Wicked: The Life and Times of the Wicked Witch of the West
by Gregory Maguire
Yackle and the Dwarf
We have to admit that we have a hard time analyzing these two characters. Yackle and the Dwarf are hands-down the two most mysterious characters in the book. We still don't know what's up with them entirely, especially Yackle. The dwarf, at least, explains himself:
"I am the guardian of the [Grimmerie], and I was brought to this dreaded, forsaken land to watch over the book's history." (5.8.18)
Unlike the sometimes chatty dwarf, Yackle has almost no dialogue or scenes in the book, and we never know exactly what's going on with her. She's like this magical, sinister figure who haunts Elphaba for some unknown purpose. At least the dwarf is there to protect "the book," though this explanation really doesn't account for his actions at the Philosophy Club and his dangerous and riot-inducing Clock show. Is he just someone who likes stirring up trouble, or do his actions have a deeper meaning? It's really hard to tell. As for Yackle, the dwarf describes her as the opposite of a "guardian angel" (5.8.26). She's like Elphaba's personal guardian, "fiend," a sort of anti-fairy godmother.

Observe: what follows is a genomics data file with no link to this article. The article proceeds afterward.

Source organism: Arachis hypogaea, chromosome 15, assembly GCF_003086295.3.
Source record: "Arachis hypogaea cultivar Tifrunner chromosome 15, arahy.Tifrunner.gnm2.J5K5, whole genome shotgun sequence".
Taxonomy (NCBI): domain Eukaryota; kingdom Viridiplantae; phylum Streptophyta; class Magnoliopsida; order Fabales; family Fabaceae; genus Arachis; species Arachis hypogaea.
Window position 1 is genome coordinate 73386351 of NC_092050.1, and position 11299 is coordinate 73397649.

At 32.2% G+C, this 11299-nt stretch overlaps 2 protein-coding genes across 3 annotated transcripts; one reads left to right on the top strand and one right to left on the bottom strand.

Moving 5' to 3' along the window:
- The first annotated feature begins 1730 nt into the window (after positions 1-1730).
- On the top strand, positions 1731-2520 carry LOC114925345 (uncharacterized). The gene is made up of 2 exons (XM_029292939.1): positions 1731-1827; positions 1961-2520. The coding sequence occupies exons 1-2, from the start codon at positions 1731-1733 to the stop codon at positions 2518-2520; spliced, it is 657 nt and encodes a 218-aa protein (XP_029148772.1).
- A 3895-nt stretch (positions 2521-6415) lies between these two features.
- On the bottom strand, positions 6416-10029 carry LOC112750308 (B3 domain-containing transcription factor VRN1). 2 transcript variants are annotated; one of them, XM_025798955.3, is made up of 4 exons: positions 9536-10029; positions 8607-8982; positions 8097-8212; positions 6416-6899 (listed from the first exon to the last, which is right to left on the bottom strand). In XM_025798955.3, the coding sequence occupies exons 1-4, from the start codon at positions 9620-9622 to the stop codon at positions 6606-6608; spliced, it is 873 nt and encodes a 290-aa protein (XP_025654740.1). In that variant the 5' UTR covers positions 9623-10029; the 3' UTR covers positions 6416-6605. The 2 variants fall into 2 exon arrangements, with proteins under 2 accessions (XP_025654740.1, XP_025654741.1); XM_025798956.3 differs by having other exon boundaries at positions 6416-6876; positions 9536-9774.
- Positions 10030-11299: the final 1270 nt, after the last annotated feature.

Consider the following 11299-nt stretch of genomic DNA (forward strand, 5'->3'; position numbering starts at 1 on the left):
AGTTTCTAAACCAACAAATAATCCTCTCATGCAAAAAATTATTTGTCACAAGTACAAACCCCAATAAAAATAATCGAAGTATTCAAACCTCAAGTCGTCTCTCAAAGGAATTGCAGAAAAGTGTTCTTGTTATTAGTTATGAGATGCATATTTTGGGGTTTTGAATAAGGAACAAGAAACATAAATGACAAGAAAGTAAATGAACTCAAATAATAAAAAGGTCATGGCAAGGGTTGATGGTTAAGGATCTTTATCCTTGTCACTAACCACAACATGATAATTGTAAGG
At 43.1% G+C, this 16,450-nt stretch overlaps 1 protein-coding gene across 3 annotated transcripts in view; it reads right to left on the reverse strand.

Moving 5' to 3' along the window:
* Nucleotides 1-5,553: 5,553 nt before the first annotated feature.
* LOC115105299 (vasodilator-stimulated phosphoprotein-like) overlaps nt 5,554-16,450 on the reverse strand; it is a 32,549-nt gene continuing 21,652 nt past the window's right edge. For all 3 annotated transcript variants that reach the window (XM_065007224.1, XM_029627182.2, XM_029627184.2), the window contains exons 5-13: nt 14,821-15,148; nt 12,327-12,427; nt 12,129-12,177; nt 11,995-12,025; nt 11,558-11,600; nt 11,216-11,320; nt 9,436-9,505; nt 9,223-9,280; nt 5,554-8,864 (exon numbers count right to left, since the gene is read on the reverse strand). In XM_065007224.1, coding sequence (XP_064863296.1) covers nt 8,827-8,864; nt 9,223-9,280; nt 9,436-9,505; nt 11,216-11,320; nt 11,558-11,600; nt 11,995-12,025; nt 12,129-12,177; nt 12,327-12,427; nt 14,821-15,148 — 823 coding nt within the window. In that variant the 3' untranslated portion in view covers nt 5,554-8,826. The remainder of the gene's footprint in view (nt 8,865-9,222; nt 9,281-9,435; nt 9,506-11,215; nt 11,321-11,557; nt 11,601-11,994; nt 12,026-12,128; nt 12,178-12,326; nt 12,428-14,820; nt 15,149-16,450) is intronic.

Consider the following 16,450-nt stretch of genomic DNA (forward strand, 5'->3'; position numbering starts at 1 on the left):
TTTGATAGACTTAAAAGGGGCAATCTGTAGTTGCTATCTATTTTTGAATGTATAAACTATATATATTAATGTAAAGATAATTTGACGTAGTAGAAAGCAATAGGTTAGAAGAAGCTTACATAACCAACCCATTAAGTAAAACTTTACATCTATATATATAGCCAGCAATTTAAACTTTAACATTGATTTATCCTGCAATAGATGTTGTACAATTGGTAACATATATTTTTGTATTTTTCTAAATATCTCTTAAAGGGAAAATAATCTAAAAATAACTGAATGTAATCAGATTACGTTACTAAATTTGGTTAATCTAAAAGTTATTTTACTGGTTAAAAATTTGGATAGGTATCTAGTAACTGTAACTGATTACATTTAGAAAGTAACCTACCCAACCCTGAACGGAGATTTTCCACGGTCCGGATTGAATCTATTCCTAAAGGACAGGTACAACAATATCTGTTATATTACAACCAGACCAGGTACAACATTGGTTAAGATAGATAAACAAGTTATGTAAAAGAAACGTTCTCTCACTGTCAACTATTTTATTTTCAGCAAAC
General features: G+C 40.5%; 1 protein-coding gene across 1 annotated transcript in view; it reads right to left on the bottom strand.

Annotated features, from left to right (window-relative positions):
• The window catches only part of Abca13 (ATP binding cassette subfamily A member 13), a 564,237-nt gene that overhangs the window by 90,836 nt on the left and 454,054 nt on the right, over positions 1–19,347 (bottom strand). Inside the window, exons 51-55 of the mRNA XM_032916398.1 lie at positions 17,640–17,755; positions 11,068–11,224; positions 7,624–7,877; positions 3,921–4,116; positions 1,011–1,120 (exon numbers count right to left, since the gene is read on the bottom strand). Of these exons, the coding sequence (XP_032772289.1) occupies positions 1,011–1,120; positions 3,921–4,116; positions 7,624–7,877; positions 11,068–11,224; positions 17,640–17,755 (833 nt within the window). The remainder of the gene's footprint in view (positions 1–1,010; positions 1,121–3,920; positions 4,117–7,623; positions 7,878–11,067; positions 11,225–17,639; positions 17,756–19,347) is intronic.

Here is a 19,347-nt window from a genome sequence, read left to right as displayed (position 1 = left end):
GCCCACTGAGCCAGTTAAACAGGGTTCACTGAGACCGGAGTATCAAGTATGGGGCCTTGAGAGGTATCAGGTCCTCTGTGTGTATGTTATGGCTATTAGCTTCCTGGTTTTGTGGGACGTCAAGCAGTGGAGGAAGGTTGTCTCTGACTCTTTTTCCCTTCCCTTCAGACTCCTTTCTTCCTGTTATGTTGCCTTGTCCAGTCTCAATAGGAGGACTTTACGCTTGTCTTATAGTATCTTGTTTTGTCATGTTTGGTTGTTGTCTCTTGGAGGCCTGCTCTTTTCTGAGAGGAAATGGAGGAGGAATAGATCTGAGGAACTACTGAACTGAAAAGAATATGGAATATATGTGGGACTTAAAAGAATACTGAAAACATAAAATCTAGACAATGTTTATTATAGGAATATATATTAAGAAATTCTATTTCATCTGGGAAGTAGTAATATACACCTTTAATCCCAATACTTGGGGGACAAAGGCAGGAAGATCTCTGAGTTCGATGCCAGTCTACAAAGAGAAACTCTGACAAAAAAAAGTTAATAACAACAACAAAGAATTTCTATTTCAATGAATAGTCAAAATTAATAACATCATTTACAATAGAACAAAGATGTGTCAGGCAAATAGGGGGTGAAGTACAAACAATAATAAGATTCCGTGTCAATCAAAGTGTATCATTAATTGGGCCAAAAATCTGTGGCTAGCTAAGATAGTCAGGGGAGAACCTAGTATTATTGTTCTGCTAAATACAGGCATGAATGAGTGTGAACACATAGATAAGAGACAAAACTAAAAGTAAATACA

Yackle certainly has a lot of careers, from sex-club manager to nun to prophet to character in the Grimmerie (the curiously named "Yackle Snarling" (188.8.131.52)). She prompts some questions about the Other World – is it really magical? And Yackle always pops up in Elphaba's life (often at the periphery) at turning points. She pretty much "arranges" Nessa's deformity by selling Nanny those pills, she gives Elphaba her broom at the nunnery, etc. We never fully learn if Yackle's agenda is for good or evil. But Elphaba's encounters with Yackle usually result in her being pushed closer and closer to her destiny as the Wicked Witch.